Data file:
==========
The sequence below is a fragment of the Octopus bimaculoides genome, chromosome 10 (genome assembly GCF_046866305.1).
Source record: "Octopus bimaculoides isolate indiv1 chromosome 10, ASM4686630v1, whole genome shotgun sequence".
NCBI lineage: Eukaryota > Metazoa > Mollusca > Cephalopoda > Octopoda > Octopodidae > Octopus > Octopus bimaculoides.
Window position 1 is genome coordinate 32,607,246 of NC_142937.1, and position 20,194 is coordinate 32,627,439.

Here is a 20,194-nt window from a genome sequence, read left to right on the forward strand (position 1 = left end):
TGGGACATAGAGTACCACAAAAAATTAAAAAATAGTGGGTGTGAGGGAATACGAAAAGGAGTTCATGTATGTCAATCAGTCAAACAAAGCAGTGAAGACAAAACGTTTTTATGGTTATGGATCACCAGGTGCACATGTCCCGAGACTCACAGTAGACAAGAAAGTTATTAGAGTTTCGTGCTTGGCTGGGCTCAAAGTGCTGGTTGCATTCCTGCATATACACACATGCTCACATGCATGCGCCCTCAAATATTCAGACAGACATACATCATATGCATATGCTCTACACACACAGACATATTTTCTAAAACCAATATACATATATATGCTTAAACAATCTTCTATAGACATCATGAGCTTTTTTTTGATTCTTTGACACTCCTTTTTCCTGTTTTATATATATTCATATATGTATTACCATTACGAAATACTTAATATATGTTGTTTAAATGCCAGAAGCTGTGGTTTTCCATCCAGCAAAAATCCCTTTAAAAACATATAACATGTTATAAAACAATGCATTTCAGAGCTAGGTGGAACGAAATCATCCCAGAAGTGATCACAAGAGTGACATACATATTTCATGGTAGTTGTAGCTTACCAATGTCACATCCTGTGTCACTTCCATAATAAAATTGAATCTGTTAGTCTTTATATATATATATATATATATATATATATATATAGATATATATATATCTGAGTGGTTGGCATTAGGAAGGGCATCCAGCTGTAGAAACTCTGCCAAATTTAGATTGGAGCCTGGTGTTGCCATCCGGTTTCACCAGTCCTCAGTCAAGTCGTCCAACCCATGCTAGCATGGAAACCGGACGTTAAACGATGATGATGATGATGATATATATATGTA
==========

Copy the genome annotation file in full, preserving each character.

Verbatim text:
The sequence below is a fragment of the Octopus bimaculoides genome, chromosome 10 (genome assembly GCF_046866305.1).
Source record: "Octopus bimaculoides isolate indiv1 chromosome 10, ASM4686630v1, whole genome shotgun sequence".
NCBI lineage: Eukaryota > Metazoa > Mollusca > Cephalopoda > Octopoda > Octopodidae > Octopus > Octopus bimaculoides.
Window position 1 is genome coordinate 32,607,246 of NC_142937.1, and position 20,194 is coordinate 32,627,439.

Here is a 20,194-nt window from a genome sequence, read left to right on the forward strand (position 1 = left end):
TGGGACATAGAGTACCACAAAAAATTAAAAAATAGTGGGTGTGAGGGAATACGAAAAGGAGTTCATGTATGTCAATCAGTCAAACAAAGCAGTGAAGACAAAACGTTTTTATGGTTATGGATCACCAGGTGCACATGTCCCGAGACTCACAGTAGACAAGAAAGTTATTAGAGTTTCGTGCTTGGCTGGGCTCAAAGTGCTGGTTGCATTCCTGCATATACACACATGCTCACATGCATGCGCCCTCAAATATTCAGACAGACATACATCATATGCATATGCTCTACACACACAGACATATTTTCTAAAACCAATATACATATATATGCTTAAACAATCTTCTATAGACATCATGAGCTTTTTTTTGATTCTTTGACACTCCTTTTTCCTGTTTTATATATATTCATATATGTATTACCATTACGAAATACTTAATATATGTTGTTTAAATGCCAGAAGCTGTGGTTTTCCATCCAGCAAAAATCCCTTTAAAAACATATAACATGTTATAAAACAATGCATTTCAGAGCTAGGTGGAACGAAATCATCCCAGAAGTGATCACAAGAGTGACATACATATTTCATGGTAGTTGTAGCTTACCAATGTCACATCCTGTGTCACTTCCATAATAAAATTGAATCTGTTAGTCTTTATATATATATATATATATATATATATATATATAGATATATATATATCTGAGTGGTTGGCATTAGGAAGGGCATCCAGCTGTAGAAACTCTGCCAAATTTAGATTGGAGCCTGGTGTTGCCATCCGGTTTCACCAGTCCTCAGTCAAGTCGTCCAACCCATGCTAGCATGGAAACCGGACGTTAAACGATGATGATGATGATGATATATATATGTA